by: Alyssa Kapaona
You’ve created life, and no matter what your experience (joyful, emotional, overwhelming, or all of the above) you are most likely dealing with transition. No doubt, one of the biggest transitions for moms is going back to work. I’ve completed this journey two times myself. It was different both times and never easy. I also spoke with two close friends, Jenny (mother of three) and Kehau (first time mom), about their recent transitions back to the office.
While there is definitely something systematically wrong with parental leave and affordable childcare in our country (an article for another time), hopefully these tips can help get you through what can be a challenging, yet rewarding journey.
Know your rights.
Knowing your workplace policies about parental leave is definitely important before your baby is born. The United States is the only first world country without paid maternity leave (again, another article for another time), so be sure to know your rights regarding what kind of leave you are eligible for in your place of employment. Leave availability depends on one’s employer, so sit down with your Human Resources representative, your boss, etc. Basically talk to anyone and everyone who might have authority over your leave to make sure everyone is on the same page. And don’t forget to get everything in writing, just in case.
Also use this time to have open and honest conversations with your supervisor. Let them know your expectations and listen to theirs. Try to clarify any vague language that may come up. With my second daughter, my boss told me that when I came back I needed to “hit the ground running.” That was a little intimidating to me, but once I asked more questions, I realized we were on the same page with our expectations.
This would also be a good time to investigate your rights for nursing breaks if you plan on breastfeeding. In the U.S., employers of a certain size are supposed to allow time and space for nursing mothers for up to a year after the child’s birth. Knowing this information ahead of time will make your journey back to work a lot smoother.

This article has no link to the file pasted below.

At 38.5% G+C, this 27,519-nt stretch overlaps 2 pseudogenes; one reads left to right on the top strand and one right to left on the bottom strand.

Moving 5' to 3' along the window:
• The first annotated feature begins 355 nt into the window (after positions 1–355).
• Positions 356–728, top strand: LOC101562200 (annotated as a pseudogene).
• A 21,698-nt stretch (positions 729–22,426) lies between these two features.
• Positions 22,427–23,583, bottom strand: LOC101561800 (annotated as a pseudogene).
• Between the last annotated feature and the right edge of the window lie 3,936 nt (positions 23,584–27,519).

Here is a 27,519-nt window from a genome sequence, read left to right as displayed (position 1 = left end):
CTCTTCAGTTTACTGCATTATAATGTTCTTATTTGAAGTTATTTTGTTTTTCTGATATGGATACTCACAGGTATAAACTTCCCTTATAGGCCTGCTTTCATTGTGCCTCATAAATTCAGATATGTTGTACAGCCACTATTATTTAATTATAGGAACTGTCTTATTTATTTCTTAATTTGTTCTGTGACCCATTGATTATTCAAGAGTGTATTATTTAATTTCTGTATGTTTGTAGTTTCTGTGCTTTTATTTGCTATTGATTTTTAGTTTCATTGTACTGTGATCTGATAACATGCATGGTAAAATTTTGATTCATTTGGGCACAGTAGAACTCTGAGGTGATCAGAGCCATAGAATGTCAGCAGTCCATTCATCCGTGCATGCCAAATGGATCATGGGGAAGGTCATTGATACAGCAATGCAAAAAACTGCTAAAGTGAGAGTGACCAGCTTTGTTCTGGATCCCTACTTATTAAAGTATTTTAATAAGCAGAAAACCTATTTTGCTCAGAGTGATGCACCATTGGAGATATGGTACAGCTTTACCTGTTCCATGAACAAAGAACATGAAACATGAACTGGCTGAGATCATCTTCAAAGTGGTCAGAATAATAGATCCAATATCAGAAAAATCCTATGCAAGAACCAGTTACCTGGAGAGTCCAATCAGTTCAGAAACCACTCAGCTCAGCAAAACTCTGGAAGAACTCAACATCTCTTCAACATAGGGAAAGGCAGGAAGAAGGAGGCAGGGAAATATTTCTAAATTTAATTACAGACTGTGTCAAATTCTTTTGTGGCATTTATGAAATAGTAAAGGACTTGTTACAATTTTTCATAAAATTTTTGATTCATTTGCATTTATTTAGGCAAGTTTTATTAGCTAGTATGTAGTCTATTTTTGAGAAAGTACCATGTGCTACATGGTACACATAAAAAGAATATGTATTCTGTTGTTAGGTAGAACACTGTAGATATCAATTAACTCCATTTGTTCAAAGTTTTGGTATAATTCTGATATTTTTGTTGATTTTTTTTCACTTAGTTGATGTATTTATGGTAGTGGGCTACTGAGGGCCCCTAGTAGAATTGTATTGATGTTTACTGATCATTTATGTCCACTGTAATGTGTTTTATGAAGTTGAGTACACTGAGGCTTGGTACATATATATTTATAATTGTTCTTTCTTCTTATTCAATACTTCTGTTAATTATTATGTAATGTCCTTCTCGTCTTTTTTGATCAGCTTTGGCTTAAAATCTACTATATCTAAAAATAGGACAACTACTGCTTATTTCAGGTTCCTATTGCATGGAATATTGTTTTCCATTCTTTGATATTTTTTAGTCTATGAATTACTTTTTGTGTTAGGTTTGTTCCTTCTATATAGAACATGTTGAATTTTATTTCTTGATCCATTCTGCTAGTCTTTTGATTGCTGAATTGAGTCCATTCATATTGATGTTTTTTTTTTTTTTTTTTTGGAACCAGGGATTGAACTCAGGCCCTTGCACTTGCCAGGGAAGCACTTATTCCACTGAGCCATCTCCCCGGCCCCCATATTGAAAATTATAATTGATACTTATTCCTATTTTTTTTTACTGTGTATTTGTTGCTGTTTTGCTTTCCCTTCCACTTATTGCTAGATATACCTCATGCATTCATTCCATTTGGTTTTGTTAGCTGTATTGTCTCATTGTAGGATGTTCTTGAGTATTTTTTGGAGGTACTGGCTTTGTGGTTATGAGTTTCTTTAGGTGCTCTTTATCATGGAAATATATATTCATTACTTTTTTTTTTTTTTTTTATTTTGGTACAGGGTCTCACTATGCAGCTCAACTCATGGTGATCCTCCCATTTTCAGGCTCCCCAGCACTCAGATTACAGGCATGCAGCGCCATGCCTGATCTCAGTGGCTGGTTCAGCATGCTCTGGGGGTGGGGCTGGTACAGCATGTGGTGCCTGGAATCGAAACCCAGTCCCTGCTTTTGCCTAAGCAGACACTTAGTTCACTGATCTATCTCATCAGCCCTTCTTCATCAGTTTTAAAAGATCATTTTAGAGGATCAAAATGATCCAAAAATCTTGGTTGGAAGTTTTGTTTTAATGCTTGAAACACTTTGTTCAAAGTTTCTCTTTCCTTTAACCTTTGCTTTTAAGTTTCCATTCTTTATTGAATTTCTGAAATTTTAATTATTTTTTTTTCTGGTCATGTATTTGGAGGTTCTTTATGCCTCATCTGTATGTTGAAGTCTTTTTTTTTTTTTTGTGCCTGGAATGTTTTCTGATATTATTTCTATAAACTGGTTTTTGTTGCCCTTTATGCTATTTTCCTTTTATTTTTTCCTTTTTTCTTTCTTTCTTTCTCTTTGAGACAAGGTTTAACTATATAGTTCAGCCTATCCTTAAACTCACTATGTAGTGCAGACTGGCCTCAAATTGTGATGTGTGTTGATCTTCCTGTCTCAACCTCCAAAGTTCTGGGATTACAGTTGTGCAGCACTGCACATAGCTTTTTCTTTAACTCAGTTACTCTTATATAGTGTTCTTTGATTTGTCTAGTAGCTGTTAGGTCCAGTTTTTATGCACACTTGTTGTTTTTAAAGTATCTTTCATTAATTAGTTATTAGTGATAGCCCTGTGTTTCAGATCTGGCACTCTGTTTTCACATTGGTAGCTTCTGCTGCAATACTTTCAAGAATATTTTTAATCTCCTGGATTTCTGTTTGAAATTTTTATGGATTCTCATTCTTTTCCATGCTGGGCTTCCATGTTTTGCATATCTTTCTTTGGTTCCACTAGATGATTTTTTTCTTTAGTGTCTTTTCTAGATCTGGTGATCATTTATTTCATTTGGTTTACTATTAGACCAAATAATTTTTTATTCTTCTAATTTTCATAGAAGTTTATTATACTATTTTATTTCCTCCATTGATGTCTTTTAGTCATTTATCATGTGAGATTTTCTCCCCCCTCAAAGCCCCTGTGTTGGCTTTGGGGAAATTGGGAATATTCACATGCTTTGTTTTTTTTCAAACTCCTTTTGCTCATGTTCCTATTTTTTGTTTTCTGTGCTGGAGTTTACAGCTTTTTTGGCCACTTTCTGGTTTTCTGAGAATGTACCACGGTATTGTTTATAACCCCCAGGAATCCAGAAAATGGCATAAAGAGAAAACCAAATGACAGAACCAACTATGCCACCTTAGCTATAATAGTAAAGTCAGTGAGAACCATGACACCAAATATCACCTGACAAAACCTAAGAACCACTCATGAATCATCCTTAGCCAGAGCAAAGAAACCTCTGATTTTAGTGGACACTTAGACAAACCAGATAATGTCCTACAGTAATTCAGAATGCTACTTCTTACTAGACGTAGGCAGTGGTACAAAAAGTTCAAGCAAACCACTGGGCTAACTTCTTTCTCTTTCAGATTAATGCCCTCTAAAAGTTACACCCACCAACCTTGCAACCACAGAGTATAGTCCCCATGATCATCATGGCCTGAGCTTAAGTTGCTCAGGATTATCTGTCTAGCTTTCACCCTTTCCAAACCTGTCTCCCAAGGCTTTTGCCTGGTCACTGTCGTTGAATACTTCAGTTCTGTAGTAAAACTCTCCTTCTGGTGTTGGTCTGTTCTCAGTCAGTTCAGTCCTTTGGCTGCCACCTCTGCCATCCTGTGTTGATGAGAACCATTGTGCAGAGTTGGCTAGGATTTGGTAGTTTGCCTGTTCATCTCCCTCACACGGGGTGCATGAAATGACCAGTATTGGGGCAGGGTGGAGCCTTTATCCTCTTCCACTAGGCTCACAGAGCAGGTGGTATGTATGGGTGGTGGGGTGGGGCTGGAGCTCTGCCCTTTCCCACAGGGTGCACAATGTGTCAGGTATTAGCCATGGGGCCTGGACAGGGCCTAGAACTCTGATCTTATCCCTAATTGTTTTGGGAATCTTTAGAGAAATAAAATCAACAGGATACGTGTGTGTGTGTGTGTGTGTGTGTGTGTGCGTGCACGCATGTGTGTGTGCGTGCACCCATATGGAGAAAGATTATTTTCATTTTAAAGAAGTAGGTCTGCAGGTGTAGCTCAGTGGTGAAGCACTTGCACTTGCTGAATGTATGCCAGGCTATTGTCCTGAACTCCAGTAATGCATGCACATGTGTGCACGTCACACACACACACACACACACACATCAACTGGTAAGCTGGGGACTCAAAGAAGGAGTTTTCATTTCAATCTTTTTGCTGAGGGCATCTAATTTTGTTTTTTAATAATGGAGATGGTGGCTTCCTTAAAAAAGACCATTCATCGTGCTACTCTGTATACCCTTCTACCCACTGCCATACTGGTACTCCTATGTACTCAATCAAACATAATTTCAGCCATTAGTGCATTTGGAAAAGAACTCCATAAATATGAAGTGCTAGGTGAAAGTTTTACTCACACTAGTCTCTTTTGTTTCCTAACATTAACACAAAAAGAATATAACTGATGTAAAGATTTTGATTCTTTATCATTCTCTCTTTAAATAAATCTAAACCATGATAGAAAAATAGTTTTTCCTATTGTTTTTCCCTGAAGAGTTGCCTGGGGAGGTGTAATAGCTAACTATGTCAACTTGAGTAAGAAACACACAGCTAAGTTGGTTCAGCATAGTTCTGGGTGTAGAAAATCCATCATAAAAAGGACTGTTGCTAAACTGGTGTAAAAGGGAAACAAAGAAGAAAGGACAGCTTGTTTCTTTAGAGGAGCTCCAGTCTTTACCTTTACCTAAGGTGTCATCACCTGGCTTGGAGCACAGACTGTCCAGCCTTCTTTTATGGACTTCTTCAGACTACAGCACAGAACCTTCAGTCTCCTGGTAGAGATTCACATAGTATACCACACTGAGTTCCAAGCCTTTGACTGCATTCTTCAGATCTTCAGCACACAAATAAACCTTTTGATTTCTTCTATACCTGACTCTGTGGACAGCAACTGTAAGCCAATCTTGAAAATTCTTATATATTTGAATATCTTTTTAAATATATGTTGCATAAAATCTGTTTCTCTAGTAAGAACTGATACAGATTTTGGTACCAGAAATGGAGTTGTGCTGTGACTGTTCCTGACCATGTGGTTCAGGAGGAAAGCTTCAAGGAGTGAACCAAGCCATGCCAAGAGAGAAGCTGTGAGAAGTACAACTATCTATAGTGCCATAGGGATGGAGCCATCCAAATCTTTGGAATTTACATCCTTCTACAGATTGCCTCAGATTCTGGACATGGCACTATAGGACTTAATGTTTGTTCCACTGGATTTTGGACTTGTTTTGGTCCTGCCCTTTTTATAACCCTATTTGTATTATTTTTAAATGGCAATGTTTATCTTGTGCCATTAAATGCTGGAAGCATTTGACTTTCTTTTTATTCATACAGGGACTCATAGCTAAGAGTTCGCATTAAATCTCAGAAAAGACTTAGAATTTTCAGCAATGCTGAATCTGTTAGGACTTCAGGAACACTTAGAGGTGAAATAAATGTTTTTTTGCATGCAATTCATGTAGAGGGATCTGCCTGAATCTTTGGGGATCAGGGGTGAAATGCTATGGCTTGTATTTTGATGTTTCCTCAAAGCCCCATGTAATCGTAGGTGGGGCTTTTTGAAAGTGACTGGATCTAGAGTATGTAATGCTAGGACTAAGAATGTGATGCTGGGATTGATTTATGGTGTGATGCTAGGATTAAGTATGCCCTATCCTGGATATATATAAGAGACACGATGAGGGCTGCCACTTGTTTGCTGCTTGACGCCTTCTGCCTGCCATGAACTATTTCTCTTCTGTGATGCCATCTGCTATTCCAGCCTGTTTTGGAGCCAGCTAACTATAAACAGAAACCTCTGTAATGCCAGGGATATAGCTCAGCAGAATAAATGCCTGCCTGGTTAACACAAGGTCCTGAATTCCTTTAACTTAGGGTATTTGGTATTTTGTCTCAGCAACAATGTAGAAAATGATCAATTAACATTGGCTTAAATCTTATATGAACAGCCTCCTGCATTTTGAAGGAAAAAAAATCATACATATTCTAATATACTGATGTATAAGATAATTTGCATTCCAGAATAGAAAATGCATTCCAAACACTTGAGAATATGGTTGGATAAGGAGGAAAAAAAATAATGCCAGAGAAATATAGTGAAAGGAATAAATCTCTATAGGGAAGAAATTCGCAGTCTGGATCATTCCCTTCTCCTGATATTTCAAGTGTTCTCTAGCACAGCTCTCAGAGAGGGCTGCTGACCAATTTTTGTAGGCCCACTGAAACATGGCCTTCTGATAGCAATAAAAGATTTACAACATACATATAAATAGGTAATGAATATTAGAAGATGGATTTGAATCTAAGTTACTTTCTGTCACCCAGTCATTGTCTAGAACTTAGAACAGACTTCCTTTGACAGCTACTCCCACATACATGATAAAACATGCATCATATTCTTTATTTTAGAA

Didn’t figure any of this out before baby was born? Don’t stress, but get some answers ASAP. There is no time like the present!
Getting organized is another tip that can be worked on prior to going back to work, but will ultimately help with the overall transition when that time comes. Most moms I asked agreed that the most important thing to have figured out when going back to work is childcare. Ensure that you have done your due diligence on selecting a childcare provider but also have qualified back ups. When my youngest daughter was 4 months old, her babysitter got into a serious car accident. Not only was our sitter injured (she is 100% recovered now, thank goodness!) but we also had to find someone for over 6 months while she recovered. It was not easy and a humbling reminder of how much you will rely on your childcare provider.
Routines are another thing you want to try to organize as best a possible. For example, what will your mornings be like? Make a reasonable schedule that has about 20-30 minutes of “wiggle room” in case there is an explosive diaper, or two…. I would also recommend practicing the routine a week before you start work to see if you need to make any adjustments. It’s really helpful to know how long things take you. For example, morning makeup routine takes 10 minutes, feeding the baby in the morning usually takes 20 minutes, etc.
See Figure 1 (below) for a sample schedule. Of course this will look different for everyone, and it might look different depending on the day of the week and depending on the kind of day you and/or baby is having. While the routine helps, try not to get stuck in it. Being flexible and adjusting will definitely become part of the routine. Also, please note this sample schedule is set up for one person; I would recommend you delegate any tasks that you can to a partner, friend, or family member. For example, when people ask if you need anything, don’t be shy to take them up on their request. The easiest one for me was to take people up on bringing dinner over or doing dishes. Find the things in your routine that you can let go of and delegate, and then do it. As they say, “It takes a village.”
Finally, I would encourage you to write out your schedule with as much detail as possible, including what you will have in your various bags to help you remember what to bring. And trust me, you will have plenty of bags. As a sleep deprived mommy, you will need all the reminders you can get. This will help you, your partner, and/or other people involved with your childcare to ensure that everyone is moving in the same direction.
Figure 1: Sample Schedule